The young man across the aisle from me on our airplane was chalky and pale, sweating profusely, and hyperventilating.

I already had my noise canceling headphones on.  My earplugs in.  My seatbelt fastened low and tight across my lap.  An excellent book lay open on my knees.

I stared hard at nothing, eyes forward, catching only the edge of him in my peripheral vision, willing the crisis brewing next to me to simply disappear.

I am on vacation.
I don’t want to render aid.
I am on vacation.
I don’t want to render aid.
I am on vacation………….


I pulled off my headphones and took out my earplugs and leaned across the aisle.  “Are you all right?  I’m a nurse, and if you’re sick I might be able to help.”

And that is how I found myself spending a flight from the Caribbean to New York City tucked into the very back row of a very full airplane, managing the care of a young man suffering from a massive panic attack as he faced his Very Own New Year at 31,000 feet.


We are hours away from the year 2020.

It is a new year, a new decade.  A natural, logical time for new beginnings.  Resolutions.  Promises.  A voluntary choice to improve, to alter, to advance.

To change.

But for some people, change came early.  Change came in March, or August.  On a Tuesday, via text message.  On a Friday at that doctor’s appointment.  With a phone call.  With a knock on the door.

Change came uninvited into their lives, unwanted into their worlds.

And when change arrives, it becomes a New Year.  In March, in August, on a Tuesday, on a Friday.  It is a strange and ugly and angry and heartbroken New Year, but it is new nonetheless.

And face it we must.


He chose to attend medical school in the Caribbean; it was affordable and the school was good, though he knew it could adversely affect his chance at getting the residency he wanted.  Then the dizzy spells started, the headaches, the nausea and the wracking pain throughout his body that sent him rushing to the island’s hospital in an ambulance, sure that he was dying.  All tests negative.  No diagnosis at all.

They told him he wasn’t sick, but the pain didn’t get the memo.

As his body crumbled under the stress of the mystery illness, he knew that he and his boyfriend would need to leave, need to return to the States where he could still be covered under his mother’s insurance, where he could have additional testing done near his home in New Jersey –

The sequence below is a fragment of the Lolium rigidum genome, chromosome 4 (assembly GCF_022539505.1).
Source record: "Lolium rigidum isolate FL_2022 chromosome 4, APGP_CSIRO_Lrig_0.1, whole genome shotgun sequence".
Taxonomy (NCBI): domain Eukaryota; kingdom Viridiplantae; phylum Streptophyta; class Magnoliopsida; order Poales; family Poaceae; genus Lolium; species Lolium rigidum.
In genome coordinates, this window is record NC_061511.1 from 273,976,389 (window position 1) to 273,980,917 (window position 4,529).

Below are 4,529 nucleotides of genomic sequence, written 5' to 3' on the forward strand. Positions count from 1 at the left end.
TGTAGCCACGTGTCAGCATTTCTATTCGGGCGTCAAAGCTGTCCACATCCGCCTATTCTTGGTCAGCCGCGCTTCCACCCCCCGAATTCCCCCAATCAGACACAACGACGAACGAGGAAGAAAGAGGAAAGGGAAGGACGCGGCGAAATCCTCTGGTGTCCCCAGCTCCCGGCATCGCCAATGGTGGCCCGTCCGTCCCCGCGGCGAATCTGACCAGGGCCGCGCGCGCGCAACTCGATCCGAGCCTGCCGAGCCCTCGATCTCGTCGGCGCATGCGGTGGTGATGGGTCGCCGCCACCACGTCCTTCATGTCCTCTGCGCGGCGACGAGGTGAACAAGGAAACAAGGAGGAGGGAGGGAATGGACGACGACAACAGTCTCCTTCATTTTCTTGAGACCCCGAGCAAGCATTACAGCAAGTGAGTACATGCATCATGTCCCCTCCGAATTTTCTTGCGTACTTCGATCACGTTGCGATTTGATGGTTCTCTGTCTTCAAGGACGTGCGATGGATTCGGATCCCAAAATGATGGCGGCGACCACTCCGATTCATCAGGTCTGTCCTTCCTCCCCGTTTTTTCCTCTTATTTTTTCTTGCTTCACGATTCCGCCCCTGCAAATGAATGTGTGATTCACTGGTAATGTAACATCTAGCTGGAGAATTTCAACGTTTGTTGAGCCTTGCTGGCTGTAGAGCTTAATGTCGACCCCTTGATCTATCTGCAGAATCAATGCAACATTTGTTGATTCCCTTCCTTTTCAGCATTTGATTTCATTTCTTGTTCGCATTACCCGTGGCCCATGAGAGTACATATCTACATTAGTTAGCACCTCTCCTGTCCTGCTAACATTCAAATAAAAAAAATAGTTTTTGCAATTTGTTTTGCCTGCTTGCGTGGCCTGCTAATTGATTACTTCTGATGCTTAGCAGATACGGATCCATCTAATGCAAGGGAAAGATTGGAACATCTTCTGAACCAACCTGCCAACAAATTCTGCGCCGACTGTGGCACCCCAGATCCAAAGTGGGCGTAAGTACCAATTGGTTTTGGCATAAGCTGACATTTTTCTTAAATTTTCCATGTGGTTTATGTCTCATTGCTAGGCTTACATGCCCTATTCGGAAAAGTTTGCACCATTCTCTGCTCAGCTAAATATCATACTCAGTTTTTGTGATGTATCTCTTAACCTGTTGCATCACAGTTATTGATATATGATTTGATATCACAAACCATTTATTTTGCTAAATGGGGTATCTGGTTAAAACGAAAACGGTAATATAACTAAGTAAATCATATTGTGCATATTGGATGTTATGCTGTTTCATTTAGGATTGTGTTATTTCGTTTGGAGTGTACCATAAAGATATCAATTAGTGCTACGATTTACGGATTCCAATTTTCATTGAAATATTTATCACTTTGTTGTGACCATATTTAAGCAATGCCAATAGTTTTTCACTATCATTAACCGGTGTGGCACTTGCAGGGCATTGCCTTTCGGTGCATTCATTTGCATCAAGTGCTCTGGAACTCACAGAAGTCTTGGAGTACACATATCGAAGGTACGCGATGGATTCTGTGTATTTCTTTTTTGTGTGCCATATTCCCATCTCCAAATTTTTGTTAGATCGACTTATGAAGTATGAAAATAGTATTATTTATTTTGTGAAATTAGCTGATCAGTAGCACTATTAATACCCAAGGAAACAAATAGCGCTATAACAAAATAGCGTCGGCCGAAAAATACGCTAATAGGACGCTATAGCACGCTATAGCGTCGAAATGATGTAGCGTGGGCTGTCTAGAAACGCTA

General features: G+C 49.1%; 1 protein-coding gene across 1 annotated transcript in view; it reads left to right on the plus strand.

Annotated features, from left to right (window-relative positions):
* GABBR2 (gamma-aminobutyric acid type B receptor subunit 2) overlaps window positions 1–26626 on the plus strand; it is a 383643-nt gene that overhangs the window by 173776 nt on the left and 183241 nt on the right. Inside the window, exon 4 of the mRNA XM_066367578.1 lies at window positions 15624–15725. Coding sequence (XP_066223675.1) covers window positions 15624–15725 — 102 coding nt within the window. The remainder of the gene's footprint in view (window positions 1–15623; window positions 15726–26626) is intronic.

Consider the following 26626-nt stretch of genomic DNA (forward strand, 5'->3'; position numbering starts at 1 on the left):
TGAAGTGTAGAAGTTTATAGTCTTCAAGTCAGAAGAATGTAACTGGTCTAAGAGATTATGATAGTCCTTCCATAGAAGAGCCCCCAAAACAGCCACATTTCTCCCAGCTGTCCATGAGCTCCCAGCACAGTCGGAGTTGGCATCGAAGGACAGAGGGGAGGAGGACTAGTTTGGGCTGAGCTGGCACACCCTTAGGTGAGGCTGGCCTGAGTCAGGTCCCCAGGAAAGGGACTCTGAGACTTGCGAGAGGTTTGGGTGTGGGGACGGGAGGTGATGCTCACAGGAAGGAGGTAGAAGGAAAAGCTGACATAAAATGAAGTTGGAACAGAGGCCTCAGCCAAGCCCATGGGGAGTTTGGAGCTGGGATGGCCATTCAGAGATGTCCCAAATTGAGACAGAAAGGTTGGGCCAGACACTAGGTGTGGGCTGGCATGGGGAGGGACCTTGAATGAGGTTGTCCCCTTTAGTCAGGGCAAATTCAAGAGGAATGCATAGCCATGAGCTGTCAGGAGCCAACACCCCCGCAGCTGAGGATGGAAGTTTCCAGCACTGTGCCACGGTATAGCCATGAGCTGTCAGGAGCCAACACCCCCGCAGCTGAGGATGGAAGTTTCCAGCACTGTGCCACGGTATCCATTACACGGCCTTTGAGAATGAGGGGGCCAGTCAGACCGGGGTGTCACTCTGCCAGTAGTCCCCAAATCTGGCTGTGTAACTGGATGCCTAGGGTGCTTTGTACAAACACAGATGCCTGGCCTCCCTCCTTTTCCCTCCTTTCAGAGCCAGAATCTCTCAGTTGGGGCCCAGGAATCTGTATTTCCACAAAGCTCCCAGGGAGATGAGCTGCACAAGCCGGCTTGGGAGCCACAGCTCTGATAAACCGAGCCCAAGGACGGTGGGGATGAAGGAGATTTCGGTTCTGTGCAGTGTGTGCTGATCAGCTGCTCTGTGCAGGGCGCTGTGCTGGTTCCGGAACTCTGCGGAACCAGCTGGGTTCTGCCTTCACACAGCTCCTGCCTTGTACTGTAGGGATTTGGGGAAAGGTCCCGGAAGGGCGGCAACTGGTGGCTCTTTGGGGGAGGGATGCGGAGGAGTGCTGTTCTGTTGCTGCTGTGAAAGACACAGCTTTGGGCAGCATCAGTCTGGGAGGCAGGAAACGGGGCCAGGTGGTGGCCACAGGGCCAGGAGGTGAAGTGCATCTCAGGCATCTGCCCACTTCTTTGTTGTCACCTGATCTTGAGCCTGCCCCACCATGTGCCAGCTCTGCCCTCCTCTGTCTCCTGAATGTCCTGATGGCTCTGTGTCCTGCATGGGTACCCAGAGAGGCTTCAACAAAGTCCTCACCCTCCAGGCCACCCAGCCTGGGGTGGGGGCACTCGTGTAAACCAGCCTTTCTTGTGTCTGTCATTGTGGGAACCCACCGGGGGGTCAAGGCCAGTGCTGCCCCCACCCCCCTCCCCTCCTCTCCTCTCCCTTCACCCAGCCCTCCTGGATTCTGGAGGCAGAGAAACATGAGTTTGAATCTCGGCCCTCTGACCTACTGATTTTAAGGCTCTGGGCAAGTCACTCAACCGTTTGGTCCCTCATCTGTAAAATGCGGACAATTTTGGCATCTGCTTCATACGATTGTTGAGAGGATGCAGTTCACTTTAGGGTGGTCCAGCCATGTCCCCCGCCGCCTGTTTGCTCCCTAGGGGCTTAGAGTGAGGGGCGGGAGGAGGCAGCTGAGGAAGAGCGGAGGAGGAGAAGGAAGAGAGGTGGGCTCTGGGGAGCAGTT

– save for the fact that his mother refused to accept that he was gay, and would never allow his boyfriend to live with them.

But the rent was due on the island and his body still ached and there was no money left, just enough for the plane tickets for them and the dogs, and now here he was.

The plane was in the air.  He had withdrawn from medical school, abandoned his dream, broke and sick and terrified and heading back to New Jersey to beg for a grace and acceptance and love that he knew he wouldn’t get and he didn’t want any of these things to be happening.

Everything was changing.  It was October.  It was his New Year.


Not everyone will be celebrating the arrival of 2020.  Not all change is welcome.

Some people are dreading the coming new year.  Dreading the choices they have to make, the choices that are being made for them.

Resenting the changes that are needed.  The changes that were never invited, but showed up in party hats anyhow.

Changes that have already occurred, and have already left their wounds and scars.


There is no right or wrong way to ring in this new decade.  There is no right or wrong way to celebrate, to mourn, to race forward to the shining horizon of a brilliant future, to grip tightly to a beloved past you cannot bear to leave behind.

Whether you celebrate 2020 wildly on Tuesday night, or simply continue to survive the New Year you’ve already endured in 2019, you are not wrong, not bad, not strange.

You are right exactly as you are.


We talked for most of the four-hour flight.  I asked lots of questions, listened hard to the answers.  I validated his feelings, heartfelt in my sincerity.

I have never been hated by a loved one for simply being who I am.

When the panic got bad I gave him a trickle of oxygen through a face mask, though I knew he didn’t physically need it.  It was the act of Doing Something that was therapeutic in and of itself.

We were the last ones off the plane.  His boyfriend, struggling to manage their bags and their dogs and all the logistics of getting to New Jersey, met us on the jet bridge with a wheelchair and someone the airline had sent to help us.

I held his hand as we navigated JFK, me walking, him sitting quietly in the wheelchair.

We parted ways as we cleared customs.

I forgot to put my noise cancelling headphones back on for the short flight to Boston.

Instead, I stared hard at nothing, eyes forward, imaging a quiet tidy house in rural New Jersey, and willing the crisis brewing there to simply disappear.


I got a card in the mail a few days before New Year’s Eve that year.  An update, a thank you, a quiet reassurance.

And he closed with, “May these holidays be filled with love, laughter, and ever more love.”

I never heard from him again.


And so, for everyone reading:

I wish you grace, strength, happiness, and perseverance in this New Year, no matter when it starts.

May your days be filled with love, laughter, and ever more love.


to E.B. – ✈️❤️